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Object description
The star Becrux, NGC 4755 and NGC 4852

Object description:

The star Becrux, also called Mimosa, is a variable star of the Beta Cephei class 353 light-years away. Becrux is a spectroscopic binary, but the stars are too close together to separate into single stars in the telescope. The two stars orbit each other with a period of about 5 years, the distance is about 8 astronomical units (distance Sun Earth = 1 AU).

The open star cluster NGC 4755 in the constellation Southern Cross, belongs to the most beautiful star clusters in the sky. The brightest stars of the cluster are blue supergiants, which shine several 10.000 times brighter than our Sun. The "highlight" of the cluster is the single red supergiant, which probably caused Sir John Herschel in 1830 to call the cluster a " box of different colored gems" (Herschel's Jewel Box).

NGC 4755 is about 7000 light-years away. The brighter stars are located in a volume of space 25 light-years in diameter, corresponding to 10 arc-minutes in the sky. With an age of about 10 million years the cluster belongs to the youngest known open clusters. According to Trumpler it is classified as type I 3 r. NGC 4755 was discovered in 1751 by Nicolas Louis de Lacaille. We also have a high resolution image of NGC 4755 which we show here.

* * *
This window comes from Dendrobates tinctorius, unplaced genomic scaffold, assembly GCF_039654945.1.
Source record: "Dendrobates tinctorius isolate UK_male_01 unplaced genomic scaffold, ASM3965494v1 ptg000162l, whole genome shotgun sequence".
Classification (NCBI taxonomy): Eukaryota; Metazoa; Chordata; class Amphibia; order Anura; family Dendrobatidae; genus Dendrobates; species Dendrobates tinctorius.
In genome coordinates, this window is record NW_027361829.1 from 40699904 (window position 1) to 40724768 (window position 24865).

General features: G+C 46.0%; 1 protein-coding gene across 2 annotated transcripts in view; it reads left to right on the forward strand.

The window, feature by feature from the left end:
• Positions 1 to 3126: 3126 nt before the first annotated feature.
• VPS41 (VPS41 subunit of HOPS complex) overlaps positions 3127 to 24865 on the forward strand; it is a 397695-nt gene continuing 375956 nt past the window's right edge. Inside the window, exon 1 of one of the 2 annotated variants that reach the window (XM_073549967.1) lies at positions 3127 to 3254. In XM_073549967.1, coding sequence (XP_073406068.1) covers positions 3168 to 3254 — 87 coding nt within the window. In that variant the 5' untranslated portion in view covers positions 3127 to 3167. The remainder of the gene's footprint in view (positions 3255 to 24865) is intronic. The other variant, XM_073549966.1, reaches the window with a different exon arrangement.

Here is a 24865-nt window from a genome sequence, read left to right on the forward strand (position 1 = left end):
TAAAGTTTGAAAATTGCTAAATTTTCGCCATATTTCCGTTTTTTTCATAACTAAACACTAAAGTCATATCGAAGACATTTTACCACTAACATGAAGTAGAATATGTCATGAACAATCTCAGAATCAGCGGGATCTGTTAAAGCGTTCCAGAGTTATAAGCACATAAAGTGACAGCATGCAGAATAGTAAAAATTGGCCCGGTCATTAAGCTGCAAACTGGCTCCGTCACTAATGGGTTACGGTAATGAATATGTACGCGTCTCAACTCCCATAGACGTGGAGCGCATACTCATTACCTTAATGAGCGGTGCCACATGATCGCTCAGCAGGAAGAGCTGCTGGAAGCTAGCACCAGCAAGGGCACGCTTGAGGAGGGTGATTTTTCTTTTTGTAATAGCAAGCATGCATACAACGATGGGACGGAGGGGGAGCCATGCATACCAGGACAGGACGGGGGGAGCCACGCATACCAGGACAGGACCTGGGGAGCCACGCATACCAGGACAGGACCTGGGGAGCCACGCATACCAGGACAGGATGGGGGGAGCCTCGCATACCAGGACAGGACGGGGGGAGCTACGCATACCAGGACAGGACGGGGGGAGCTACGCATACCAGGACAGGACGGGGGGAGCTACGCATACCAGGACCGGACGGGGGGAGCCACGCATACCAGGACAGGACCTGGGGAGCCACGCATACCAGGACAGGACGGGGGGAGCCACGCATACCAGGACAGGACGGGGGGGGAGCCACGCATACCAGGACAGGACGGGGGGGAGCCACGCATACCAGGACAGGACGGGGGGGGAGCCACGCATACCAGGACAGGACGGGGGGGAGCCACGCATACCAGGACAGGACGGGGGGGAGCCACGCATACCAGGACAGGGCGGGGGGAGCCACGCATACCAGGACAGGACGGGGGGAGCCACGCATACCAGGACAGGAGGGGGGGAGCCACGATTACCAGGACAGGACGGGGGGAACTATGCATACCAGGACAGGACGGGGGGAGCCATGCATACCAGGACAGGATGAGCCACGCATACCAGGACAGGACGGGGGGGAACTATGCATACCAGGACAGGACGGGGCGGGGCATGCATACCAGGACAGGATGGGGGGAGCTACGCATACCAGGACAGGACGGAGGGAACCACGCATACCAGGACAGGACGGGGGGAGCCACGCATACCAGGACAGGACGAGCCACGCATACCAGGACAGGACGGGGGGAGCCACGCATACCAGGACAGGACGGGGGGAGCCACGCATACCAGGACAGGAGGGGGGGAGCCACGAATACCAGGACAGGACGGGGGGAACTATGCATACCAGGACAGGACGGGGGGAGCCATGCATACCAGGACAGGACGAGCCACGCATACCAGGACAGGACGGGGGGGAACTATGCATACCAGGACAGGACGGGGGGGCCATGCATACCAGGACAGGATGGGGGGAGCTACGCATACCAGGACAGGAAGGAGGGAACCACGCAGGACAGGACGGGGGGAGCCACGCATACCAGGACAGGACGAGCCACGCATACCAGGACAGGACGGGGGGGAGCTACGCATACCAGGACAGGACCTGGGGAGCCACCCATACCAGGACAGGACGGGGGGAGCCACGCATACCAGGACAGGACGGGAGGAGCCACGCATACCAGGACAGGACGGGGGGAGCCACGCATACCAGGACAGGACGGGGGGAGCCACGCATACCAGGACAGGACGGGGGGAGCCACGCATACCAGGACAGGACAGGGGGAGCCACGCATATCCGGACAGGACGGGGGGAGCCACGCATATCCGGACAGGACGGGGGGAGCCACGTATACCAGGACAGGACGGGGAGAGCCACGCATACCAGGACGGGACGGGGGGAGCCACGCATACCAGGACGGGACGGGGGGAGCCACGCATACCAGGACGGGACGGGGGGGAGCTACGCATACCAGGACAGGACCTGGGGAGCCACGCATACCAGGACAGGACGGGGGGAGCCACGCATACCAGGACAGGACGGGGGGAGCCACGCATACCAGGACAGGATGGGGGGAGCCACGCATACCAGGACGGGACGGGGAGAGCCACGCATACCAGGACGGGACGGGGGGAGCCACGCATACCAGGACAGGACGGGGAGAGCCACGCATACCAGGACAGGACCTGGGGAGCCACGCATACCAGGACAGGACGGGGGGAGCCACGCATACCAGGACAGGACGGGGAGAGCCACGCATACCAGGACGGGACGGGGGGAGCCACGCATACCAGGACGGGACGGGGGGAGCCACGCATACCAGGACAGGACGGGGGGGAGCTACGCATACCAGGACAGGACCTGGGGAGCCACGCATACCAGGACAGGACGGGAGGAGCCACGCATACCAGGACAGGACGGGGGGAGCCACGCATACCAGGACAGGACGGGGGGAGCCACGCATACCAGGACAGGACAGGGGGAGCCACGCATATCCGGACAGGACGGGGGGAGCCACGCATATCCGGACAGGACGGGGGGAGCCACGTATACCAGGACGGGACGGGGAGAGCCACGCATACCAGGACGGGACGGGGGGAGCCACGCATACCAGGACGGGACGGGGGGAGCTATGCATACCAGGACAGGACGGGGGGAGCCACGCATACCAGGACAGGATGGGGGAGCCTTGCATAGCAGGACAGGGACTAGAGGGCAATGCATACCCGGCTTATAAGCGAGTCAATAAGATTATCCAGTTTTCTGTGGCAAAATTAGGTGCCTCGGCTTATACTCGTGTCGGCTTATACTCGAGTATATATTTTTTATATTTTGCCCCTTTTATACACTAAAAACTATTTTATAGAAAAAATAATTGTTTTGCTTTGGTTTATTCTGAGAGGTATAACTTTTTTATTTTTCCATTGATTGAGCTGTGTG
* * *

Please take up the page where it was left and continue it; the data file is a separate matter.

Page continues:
NGC 4852 is an open star cluster and contains about 60 stars. According to Trumpler it is classified as type II 2 p. It stands at a distance of about 3600 light-years from the solar system and was discovered by James Dunlop on April 30, 1822.

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We also have a mosaic image of this region, consisting of 2 segments. 2 mosaic of NGC 4755 and NGC 4852. Download large images 2er mosaic of NGC 4755 and NGC 4852. Download large images   1800 x 1200 Pixel    2800 x 1800 Pixel

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